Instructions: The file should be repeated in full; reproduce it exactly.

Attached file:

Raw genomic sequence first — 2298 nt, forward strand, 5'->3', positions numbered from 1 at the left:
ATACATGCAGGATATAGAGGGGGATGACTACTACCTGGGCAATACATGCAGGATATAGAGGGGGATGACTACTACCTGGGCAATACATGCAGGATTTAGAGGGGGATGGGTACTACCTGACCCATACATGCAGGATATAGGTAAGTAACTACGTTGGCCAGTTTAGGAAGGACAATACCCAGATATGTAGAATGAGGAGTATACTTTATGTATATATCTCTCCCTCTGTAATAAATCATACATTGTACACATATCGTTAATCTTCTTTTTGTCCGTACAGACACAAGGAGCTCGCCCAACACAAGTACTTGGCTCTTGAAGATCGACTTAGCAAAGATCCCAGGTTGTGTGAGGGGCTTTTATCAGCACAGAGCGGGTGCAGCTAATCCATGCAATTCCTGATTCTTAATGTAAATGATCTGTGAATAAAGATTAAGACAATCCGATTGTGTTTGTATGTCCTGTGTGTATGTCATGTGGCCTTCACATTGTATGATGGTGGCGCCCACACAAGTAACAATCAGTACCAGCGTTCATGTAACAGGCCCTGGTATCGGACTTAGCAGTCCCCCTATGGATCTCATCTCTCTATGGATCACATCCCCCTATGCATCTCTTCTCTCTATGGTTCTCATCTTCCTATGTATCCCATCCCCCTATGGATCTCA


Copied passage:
Raw genomic sequence first — 2298 nt, forward strand, 5'->3', positions numbered from 1 at the left:
ATACATGCAGGATATAGAGGGGGATGACTACTACCTGGGCAATACATGCAGGATATAGAGGGGGATGACTACTACCTGGGCAATACATGCAGGATTTAGAGGGGGATGGGTACTACCTGACCCATACATGCAGGATATAGGTAAGTAACTACGTTGGCCAGTTTAGGAAGGACAATACCCAGATATGTAGAATGAGGAGTATACTTTATGTATATATCTCTCCCTCTGTAATAAATCATACATTGTACACATATCGTTAATCTTCTTTTTGTCCGTACAGACACAAGGAGCTCGCCCAACACAAGTACTTGGCTCTTGAAGATCGACTTAGCAAAGATCCCAGGTTGTGTGAGGGGCTTTTATCAGCACAGAGCGGGTGCAGCTAATCCATGCAATTCCTGATTCTTAATGTAAATGATCTGTGAATAAAGATTAAGACAATCCGATTGTGTTTGTATGTCCTGTGTGTATGTCATGTGGCCTTCACATTGTATGATGGTGGCGCCCACACAAGTAACAATCAGTACCAGCGTTCATGTAACAGGCCCTGGTATCGGACTTAGCAGTCCCCCTATGGATCTCATCTCTCTATGGATCACATCCCCCTATGCATCTCTTCTCTCTATGGTTCTCATCTTCCTATGTATCCCATCCCCCTATGGATCTCA